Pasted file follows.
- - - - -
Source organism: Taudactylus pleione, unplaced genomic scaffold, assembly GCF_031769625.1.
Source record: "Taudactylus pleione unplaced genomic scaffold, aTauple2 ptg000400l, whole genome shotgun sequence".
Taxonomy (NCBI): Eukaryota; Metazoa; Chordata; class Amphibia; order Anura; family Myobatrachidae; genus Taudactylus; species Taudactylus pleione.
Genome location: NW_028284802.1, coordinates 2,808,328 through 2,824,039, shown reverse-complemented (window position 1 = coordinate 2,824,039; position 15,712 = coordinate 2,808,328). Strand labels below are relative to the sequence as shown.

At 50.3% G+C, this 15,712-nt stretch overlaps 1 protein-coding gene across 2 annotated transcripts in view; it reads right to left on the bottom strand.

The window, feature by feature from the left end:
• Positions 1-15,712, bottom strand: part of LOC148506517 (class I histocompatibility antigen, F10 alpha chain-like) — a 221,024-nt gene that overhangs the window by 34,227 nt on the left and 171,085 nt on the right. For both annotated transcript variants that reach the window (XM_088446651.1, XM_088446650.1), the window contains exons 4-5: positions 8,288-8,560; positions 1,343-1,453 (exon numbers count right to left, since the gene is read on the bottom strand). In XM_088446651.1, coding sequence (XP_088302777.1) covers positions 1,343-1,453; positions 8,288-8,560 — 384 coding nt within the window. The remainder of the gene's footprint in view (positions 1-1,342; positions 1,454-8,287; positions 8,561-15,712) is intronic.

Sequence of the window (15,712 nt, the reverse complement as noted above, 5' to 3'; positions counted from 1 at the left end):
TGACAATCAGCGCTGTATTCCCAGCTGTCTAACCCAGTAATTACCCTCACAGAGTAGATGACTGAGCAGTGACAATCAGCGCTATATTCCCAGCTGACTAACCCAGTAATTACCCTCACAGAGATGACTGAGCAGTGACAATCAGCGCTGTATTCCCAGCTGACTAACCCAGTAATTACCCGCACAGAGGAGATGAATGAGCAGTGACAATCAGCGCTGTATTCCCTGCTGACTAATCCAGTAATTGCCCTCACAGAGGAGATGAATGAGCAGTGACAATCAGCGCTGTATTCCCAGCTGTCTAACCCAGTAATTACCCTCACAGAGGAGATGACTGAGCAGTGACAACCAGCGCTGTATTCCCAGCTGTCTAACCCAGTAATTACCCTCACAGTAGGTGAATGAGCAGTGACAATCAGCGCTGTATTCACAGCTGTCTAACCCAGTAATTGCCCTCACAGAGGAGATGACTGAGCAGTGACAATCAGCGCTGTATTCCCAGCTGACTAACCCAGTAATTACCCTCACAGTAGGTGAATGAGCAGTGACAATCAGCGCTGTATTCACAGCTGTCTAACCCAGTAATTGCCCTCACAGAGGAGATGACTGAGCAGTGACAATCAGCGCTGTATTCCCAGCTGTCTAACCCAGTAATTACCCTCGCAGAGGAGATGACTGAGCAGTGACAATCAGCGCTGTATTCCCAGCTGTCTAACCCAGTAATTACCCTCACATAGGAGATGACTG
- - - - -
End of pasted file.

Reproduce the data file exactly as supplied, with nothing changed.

Source organism: Taudactylus pleione, unplaced genomic scaffold, assembly GCF_031769625.1.
Source record: "Taudactylus pleione unplaced genomic scaffold, aTauple2 ptg000400l, whole genome shotgun sequence".
Taxonomy (NCBI): Eukaryota; Metazoa; Chordata; class Amphibia; order Anura; family Myobatrachidae; genus Taudactylus; species Taudactylus pleione.
Genome location: NW_028284802.1, coordinates 2,808,328 through 2,824,039, shown reverse-complemented (window position 1 = coordinate 2,824,039; position 15,712 = coordinate 2,808,328). Strand labels below are relative to the sequence as shown.

At 50.3% G+C, this 15,712-nt stretch overlaps 1 protein-coding gene across 2 annotated transcripts in view; it reads right to left on the bottom strand.

The window, feature by feature from the left end:
• Positions 1-15,712, bottom strand: part of LOC148506517 (class I histocompatibility antigen, F10 alpha chain-like) — a 221,024-nt gene that overhangs the window by 34,227 nt on the left and 171,085 nt on the right. For both annotated transcript variants that reach the window (XM_088446651.1, XM_088446650.1), the window contains exons 4-5: positions 8,288-8,560; positions 1,343-1,453 (exon numbers count right to left, since the gene is read on the bottom strand). In XM_088446651.1, coding sequence (XP_088302777.1) covers positions 1,343-1,453; positions 8,288-8,560 — 384 coding nt within the window. The remainder of the gene's footprint in view (positions 1-1,342; positions 1,454-8,287; positions 8,561-15,712) is intronic.

Sequence of the window (15,712 nt, the reverse complement as noted above, 5' to 3'; positions counted from 1 at the left end):
TGACAATCAGCGCTGTATTCCCAGCTGTCTAACCCAGTAATTACCCTCACAGAGTAGATGACTGAGCAGTGACAATCAGCGCTATATTCCCAGCTGACTAACCCAGTAATTACCCTCACAGAGATGACTGAGCAGTGACAATCAGCGCTGTATTCCCAGCTGACTAACCCAGTAATTACCCGCACAGAGGAGATGAATGAGCAGTGACAATCAGCGCTGTATTCCCTGCTGACTAATCCAGTAATTGCCCTCACAGAGGAGATGAATGAGCAGTGACAATCAGCGCTGTATTCCCAGCTGTCTAACCCAGTAATTACCCTCACAGAGGAGATGACTGAGCAGTGACAACCAGCGCTGTATTCCCAGCTGTCTAACCCAGTAATTACCCTCACAGTAGGTGAATGAGCAGTGACAATCAGCGCTGTATTCACAGCTGTCTAACCCAGTAATTGCCCTCACAGAGGAGATGACTGAGCAGTGACAATCAGCGCTGTATTCCCAGCTGACTAACCCAGTAATTACCCTCACAGTAGGTGAATGAGCAGTGACAATCAGCGCTGTATTCACAGCTGTCTAACCCAGTAATTGCCCTCACAGAGGAGATGACTGAGCAGTGACAATCAGCGCTGTATTCCCAGCTGTCTAACCCAGTAATTACCCTCGCAGAGGAGATGACTGAGCAGTGACAATCAGCGCTGTATTCCCAGCTGTCTAACCCAGTAATTACCCTCACATAGGAGATGACTG